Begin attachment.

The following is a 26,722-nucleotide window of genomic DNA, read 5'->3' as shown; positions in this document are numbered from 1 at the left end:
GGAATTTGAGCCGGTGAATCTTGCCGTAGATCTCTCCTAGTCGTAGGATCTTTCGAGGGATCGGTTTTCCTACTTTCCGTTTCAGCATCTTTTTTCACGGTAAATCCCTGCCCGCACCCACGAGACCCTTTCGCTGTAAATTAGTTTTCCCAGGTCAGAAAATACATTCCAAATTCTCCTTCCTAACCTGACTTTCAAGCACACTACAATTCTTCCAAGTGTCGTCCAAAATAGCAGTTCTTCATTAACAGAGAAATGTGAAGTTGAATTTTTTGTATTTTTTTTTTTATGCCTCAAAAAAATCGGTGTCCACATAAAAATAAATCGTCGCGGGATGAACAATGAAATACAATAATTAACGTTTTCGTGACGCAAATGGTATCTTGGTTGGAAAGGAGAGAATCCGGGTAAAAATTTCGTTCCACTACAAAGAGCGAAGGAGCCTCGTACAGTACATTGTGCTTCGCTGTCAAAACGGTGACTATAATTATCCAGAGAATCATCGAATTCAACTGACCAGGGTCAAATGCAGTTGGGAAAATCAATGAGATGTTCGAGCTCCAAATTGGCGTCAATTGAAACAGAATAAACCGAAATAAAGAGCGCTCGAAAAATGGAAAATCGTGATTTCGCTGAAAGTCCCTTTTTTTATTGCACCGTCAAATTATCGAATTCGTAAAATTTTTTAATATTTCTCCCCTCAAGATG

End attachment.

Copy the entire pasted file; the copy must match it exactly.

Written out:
The following is a 26,722-nucleotide window of genomic DNA, read 5'->3' as shown; positions in this document are numbered from 1 at the left end:
GGAATTTGAGCCGGTGAATCTTGCCGTAGATCTCTCCTAGTCGTAGGATCTTTCGAGGGATCGGTTTTCCTACTTTCCGTTTCAGCATCTTTTTTCACGGTAAATCCCTGCCCGCACCCACGAGACCCTTTCGCTGTAAATTAGTTTTCCCAGGTCAGAAAATACATTCCAAATTCTCCTTCCTAACCTGACTTTCAAGCACACTACAATTCTTCCAAGTGTCGTCCAAAATAGCAGTTCTTCATTAACAGAGAAATGTGAAGTTGAATTTTTTGTATTTTTTTTTTTATGCCTCAAAAAAATCGGTGTCCACATAAAAATAAATCGTCGCGGGATGAACAATGAAATACAATAATTAACGTTTTCGTGACGCAAATGGTATCTTGGTTGGAAAGGAGAGAATCCGGGTAAAAATTTCGTTCCACTACAAAGAGCGAAGGAGCCTCGTACAGTACATTGTGCTTCGCTGTCAAAACGGTGACTATAATTATCCAGAGAATCATCGAATTCAACTGACCAGGGTCAAATGCAGTTGGGAAAATCAATGAGATGTTCGAGCTCCAAATTGGCGTCAATTGAAACAGAATAAACCGAAATAAAGAGCGCTCGAAAAATGGAAAATCGTGATTTCGCTGAAAGTCCCTTTTTTTATTGCACCGTCAAATTATCGAATTCGTAAAATTTTTTAATATTTCTCCCCTCAAGATG